Brisbane Cross River Rail CIMIC UGL

The Queensland Government has chosen its preferred consortia for two major packages of its $5.4 billion Cross River Rail Project, as well as its European Train Control System.

The successful consortia were as follows:

Tunnel, Stations and Development (TSD) public-private partnership
Preferred – Pulse
A CIMIC Group-led consortium, including Pacific Partnerships, CPB Contractors, UGL, BAM, Ghella and DIF

Rail, Integration and Systems (RIS) alliance
Preferred – Unity Alliance
Including CPB Contractors, UGL, Jacobs, AECOM

European Train Control System
Preferred – Hitachi Rail STS

CIMIC Group emerges as a big winner

The CIMIC Group said the Pulse consortium will deliver tunnelling works, new underground stations and ongoing maintenance services for the project.

CIMIC Group has led the development of Pulse’s proposal. Pacific Partnerships is the lead sponsor and will provide 49 per cent of the equity finance, with 51 per cent to be provided by DIF, BAM PPP PGGM and Ghella Investments & Partnerships.

CPB Contractors will deliver the design and construction in a joint venture with Ghella and BAM International with UGL delivering the mechanical and electrical (M&E) works. UGL will also provide maintenance services for the project over 24 years.

Revenue to the CIMIC Group companies will be approximately half of the project value and will be finalised at contract execution which will occur mid-2019.

RIS crucial for integrating the Cross-River Rail

The RIS package will provide critical operational, signalling and other support systems for the new 10.2km Cross River Rail link.

Crucial to the overall delivery of the Cross River Rail Project, it will deliver the design, supply and installation of the supporting rail systems and brownfield works to integrate Cross River Rail into the wider Queensland Rail train network.

The package includes:

  • An upgrade of the existing Exhibition Station
  • Augmentation of Mayne Yard
  • Rail operational systems, signalling and telecommunication works across the Cross River Rail Project
  • Revenue to the Alliance will be confirmed at contract execution

CIMIC Group said, “Queensland’s landmark Cross River Rail project will reinforce CIMIC Group’s reputation as Australia’s leading rail provider.

“CPB Contractors and UGL will leverage their strong experience to ensure seamless delivery of the essential support works and systems to facilitate the operation of Cross River Rail.”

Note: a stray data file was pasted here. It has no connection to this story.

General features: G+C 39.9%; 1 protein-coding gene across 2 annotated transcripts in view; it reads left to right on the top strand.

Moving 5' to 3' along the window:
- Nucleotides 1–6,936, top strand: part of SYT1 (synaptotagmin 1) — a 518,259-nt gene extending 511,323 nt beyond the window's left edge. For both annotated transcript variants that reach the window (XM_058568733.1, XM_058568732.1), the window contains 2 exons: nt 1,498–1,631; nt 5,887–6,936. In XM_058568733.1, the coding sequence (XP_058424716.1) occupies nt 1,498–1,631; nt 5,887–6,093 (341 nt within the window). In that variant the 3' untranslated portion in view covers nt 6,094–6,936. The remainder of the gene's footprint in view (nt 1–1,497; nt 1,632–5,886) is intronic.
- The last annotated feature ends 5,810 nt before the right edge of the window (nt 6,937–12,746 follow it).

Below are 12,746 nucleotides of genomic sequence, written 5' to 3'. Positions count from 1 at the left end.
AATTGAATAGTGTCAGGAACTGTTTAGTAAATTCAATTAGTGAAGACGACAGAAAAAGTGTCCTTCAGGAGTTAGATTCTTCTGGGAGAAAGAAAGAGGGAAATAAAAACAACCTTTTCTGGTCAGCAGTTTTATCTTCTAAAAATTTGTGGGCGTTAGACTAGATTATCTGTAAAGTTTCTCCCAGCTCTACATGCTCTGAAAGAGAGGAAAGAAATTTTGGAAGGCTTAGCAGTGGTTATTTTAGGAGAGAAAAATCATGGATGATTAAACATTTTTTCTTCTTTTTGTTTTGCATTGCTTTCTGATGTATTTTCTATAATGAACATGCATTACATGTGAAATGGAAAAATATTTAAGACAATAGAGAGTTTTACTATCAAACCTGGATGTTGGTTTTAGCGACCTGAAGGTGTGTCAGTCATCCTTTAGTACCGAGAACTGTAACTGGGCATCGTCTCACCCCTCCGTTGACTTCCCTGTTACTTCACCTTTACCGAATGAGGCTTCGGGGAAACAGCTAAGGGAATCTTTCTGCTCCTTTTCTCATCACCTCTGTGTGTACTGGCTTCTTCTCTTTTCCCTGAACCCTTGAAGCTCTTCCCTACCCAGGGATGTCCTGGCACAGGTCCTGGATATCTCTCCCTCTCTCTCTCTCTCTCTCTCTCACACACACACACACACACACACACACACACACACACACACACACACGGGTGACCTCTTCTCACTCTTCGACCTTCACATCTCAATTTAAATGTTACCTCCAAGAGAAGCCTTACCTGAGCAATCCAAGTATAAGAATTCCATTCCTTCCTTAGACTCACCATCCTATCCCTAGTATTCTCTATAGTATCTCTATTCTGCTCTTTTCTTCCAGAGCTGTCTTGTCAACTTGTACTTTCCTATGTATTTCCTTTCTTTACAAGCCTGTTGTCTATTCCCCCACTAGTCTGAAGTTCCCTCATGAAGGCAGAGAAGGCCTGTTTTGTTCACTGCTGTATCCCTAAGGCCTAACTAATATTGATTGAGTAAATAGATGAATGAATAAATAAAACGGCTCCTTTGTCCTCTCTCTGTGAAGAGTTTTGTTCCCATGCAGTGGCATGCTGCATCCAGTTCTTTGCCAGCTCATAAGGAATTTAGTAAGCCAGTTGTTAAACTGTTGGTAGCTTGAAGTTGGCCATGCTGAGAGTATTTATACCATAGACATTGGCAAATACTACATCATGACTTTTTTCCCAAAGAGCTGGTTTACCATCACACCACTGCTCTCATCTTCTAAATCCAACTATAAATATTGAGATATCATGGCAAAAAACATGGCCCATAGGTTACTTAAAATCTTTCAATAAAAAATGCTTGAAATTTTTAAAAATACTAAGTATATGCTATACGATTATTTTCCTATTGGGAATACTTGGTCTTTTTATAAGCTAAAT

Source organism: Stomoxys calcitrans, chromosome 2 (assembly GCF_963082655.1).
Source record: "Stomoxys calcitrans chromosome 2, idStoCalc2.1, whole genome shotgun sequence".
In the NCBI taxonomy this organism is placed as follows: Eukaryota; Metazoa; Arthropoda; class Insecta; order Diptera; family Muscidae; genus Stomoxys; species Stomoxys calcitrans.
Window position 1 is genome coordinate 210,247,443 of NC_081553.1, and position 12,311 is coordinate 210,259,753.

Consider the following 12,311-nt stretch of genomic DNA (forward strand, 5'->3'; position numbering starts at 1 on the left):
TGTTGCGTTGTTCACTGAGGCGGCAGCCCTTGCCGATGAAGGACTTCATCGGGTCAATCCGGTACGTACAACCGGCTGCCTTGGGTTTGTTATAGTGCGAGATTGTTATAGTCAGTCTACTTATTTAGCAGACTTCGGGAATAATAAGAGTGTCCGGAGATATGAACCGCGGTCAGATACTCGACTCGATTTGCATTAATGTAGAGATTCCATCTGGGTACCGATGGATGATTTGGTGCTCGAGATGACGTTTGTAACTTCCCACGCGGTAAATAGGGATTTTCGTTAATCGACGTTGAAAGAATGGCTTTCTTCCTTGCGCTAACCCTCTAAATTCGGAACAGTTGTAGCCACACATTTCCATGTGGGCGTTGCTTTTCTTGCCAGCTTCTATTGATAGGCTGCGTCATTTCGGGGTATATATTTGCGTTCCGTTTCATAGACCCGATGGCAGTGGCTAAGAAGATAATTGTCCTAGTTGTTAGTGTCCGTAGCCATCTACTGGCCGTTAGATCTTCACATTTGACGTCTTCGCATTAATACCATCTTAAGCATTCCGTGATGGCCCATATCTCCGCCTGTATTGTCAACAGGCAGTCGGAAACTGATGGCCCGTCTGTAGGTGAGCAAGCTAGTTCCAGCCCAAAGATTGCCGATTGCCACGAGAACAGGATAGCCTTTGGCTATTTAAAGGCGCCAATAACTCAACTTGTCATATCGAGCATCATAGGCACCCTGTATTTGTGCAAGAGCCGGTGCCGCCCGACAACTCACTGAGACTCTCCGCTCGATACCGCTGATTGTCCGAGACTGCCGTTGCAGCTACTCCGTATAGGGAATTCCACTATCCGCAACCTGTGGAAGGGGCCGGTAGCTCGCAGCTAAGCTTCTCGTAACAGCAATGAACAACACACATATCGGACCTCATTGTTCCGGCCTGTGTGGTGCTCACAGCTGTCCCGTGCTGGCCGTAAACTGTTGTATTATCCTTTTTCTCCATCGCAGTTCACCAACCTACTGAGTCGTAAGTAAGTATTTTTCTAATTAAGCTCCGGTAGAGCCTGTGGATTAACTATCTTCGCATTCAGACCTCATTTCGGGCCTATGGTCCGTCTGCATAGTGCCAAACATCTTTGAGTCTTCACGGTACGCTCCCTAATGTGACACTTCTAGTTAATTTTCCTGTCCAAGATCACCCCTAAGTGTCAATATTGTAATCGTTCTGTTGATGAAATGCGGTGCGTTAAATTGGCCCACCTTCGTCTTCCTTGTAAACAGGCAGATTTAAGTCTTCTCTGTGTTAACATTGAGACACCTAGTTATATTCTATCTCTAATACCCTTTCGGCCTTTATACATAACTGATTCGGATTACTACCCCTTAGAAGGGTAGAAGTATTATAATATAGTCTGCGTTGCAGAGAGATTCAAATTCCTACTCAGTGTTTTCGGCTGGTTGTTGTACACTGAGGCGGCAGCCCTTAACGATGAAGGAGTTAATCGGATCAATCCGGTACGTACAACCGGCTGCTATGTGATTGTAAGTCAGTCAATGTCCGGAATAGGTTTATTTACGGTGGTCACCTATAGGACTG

UGL Managing Director, Jason Spears, said the award of the RIS Alliance partnership continues UGL’s involvement in collaborative relationships with its key clients.

“On RIS we look forward to delivering a fully integrated solution on this complex major rail project for the Queensland Government. UGL welcomes the opportunity to work with the Cross River Rail Delivery Authority and Queensland Rail,” Mr Spears said.

CPB Contractors said, “CPB Contractors is proud to continue our long history of delivering rail infrastructure in Queensland rail by adding this landmark project to our current portfolio of major rail projects in Victoria and New South Wales.”

A major economic impact

Collectively, these investment decisions mark a major milestone for the project and the Delivery Authority and its specialist advisors should be congratulated on advancing procurement to this stage.

IAQ’s Chief Executive Officer, Steve Abson, noted that a project of this scale will have a significant impact on the economy, with spending in the construction and operating phases generating income and employment for hundreds of Queenslanders.

“Organisations in the preferred consortia have a track record of delivering complex rail and transport projects and have the know-how to leverage local content. We expect the benefits of the project will flow to many local suppliers and businesses throughout Queensland.”

While the project is scheduled for opening in 2024, Mr Abson noted the ramp up in effort needed to bring the project ‘on-line’ into the Queensland Rail network has already begun.

Lessons learned from similar complex projects around the world show that operational readiness has to start early.

“Operational readiness doesn’t grab the headlines like a huge tunnel boring machine does, but it’s perhaps the most crucial aspect of any mega project being spliced into an existing busy inner-city network,” Mr Abson said.

“This activity will necessitate high levels of collaboration across government organisations such as the Delivery Authority, Queensland Rail, Transport and Main Roads and TransLink and it’s worth acknowledging the enormous effort already going on behind the scenes to get this right.”

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